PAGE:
Tag Archives: genetic medicine

Is Coffee Good for You?

I remember when I was growing up many people who were trying to live a “healthy” lifestyle avoid all caffeine, even that in chocolate. Of course, our idea of what is healthy changes over the years. It used to be that fat was the culprit to avoid. Now, it is carbohydrates. Next it will be….your guess is as good as mine.

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With coffee, there is actually some strong evidence that it is a healthy choice for most people. Many studies have shown coffee to be a brain protector that could help prevent Parkinson’s and Alzheimer’s disease. There are also studies indicating that coffee might decrease the risk of diabetes. And there are compounds in coffee besides caffeine that could be beneficial. For instance, chlorogenic acid is the active ingredient in the popular weight loss supplement Green Coffee Bean Extract.

For a small percentage of the population, these benefits might be outweighed by some potential health concerns. About 12% of us have a genetic variation in a caffeine-detoxifying enzyme, known as cytochrome p450 1A2, which leads to slower breakdown of caffeine. One study indicated an increased risk of heart attack among individuals with these genes who drank coffee. The risk increased with higher coffee intake. Likewise, coffee drinkers with these variations had higher risk of breast cancer in another study. The study seemed to indicate that if they didn’t drink coffee they had a slightly lower risk of breast cancer than the rest of the population.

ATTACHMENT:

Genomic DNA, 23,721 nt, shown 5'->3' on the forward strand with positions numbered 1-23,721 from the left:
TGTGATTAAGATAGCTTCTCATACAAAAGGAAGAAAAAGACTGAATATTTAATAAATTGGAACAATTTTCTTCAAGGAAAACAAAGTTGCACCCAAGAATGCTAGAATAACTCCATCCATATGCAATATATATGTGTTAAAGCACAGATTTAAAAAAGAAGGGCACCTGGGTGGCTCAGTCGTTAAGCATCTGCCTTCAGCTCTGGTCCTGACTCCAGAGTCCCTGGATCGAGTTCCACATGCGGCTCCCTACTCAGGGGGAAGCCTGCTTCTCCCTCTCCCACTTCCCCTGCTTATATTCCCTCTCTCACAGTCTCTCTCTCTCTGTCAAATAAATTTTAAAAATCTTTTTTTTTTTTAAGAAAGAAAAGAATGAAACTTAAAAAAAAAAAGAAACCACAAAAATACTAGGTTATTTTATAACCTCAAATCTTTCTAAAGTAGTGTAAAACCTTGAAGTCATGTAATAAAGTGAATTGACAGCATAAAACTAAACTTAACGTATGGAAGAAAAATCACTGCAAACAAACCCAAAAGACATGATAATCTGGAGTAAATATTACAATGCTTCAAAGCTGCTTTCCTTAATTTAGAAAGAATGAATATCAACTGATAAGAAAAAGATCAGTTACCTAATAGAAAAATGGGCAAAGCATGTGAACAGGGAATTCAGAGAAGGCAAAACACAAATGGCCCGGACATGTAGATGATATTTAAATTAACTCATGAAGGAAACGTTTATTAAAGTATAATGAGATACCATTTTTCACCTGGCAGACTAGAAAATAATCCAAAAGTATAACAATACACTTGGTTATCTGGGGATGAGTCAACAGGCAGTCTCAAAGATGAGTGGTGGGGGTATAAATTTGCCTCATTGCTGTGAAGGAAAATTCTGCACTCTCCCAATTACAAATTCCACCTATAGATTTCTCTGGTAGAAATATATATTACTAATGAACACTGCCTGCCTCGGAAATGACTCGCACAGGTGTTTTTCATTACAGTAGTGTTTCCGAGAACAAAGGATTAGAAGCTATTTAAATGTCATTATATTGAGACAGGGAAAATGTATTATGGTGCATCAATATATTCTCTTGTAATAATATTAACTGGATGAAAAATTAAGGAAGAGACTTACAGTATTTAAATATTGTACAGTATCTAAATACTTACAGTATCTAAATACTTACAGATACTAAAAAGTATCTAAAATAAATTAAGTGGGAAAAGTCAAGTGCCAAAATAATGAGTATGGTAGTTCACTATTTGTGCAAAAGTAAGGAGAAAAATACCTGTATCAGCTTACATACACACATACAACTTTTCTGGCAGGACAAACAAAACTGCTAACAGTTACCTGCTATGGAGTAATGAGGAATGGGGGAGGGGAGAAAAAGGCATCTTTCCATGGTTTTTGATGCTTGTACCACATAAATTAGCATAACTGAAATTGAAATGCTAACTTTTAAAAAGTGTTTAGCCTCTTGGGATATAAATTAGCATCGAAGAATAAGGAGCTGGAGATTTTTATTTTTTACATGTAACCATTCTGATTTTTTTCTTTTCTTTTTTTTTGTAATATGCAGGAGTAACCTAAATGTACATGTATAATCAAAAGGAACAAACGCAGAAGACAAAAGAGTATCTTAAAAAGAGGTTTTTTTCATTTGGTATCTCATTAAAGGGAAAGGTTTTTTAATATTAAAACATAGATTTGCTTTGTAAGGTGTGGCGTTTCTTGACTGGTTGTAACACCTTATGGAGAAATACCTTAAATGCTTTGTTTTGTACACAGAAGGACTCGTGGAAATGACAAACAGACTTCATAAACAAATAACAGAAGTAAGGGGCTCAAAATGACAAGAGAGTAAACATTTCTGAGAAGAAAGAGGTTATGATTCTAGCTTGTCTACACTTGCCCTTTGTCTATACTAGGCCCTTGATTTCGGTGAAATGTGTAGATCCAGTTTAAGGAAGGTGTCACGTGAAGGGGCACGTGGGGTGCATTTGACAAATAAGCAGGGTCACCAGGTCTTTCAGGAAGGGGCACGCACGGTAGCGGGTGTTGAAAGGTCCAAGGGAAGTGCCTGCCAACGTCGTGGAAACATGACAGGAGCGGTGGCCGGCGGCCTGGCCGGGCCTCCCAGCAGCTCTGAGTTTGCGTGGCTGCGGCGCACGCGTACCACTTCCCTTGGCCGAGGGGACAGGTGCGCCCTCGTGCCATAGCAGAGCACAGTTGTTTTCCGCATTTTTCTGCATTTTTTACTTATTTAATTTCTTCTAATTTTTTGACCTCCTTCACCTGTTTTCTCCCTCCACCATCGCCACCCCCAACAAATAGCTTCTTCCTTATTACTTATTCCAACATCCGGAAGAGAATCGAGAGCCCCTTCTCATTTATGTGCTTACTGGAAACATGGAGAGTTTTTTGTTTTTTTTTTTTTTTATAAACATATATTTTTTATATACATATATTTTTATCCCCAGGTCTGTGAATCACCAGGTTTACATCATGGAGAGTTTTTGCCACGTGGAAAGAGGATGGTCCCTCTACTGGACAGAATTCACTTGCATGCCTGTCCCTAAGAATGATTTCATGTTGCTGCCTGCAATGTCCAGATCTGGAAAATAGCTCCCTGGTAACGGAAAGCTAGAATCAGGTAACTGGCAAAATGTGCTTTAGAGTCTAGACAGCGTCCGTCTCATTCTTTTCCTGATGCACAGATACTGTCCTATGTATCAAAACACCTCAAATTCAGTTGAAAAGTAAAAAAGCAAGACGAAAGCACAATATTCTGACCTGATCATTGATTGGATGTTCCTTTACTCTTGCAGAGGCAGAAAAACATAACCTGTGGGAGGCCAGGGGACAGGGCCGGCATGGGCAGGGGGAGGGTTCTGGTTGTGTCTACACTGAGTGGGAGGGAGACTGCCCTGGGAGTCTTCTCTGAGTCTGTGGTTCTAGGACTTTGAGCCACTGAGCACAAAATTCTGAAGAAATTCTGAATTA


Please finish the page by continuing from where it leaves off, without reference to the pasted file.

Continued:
So how do you know if you are in this 12%? Genetic testing is now a viable option since it has become inexpensive. Many people with this genetic variation can tell because caffeine will affect them longer or even cause strange symptoms. They might notice that a cup of coffee with supper or even lunch or breakfast keeps them awake at night.

For everyone else, some caffeine seems like a safe and possible protective part of the diet, but to quote one of my herbal medicine instructors, “the proper dose for this herbal medicine is 1-2 cups per day.” Over reliance on coffee to keep us energized might be masking underlying health issues to need to be addressed.

New Hope for Migraine Sufferers

Migraines are not all the same. People can have different symptoms and different triggers, but the misery and disruption they can cause is pretty consistent.

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Another thing that many migraine sufferers have in common is an inability to process certain vitamins. Recent studies have revealed that people with migraines, especially with auras, are more likely to have genetic variations in the enzymes that activate folic acid. They are more likely to have elevated homocysteine, a compound that can be a marker for a lack of appropriate B vitamins that our nervous systems need. Elevated homocysteine can be toxic to nerve cells and is associated with increased risk of heart disease.

One still needs to determine and reduce migraine triggers, but there is hope that regular intake the active form folate, known as methyltetrahydrofolate or methylfolate, can reduce the sensitivity to those triggers. For people with this genetic variation, it is also important to avoid the common form of folic acid added to some supplements and many processed foods. And always take B12, again the methyl form of B12, when you take any form of folate.

I am already seeing good results with this approach with my patients. Just a month ago, I had a patient try a new product called Eye Folate, made by a local eye doctor that contains these vitamins plus others for nerve and eye health. Her recent report to me was, “I’ve essentially had no migraines since I started it! So it looks like it’s working, thank you!”

For many migraine sufferers, products like these could be an important part the solution to help prevent this common and debilitating issue.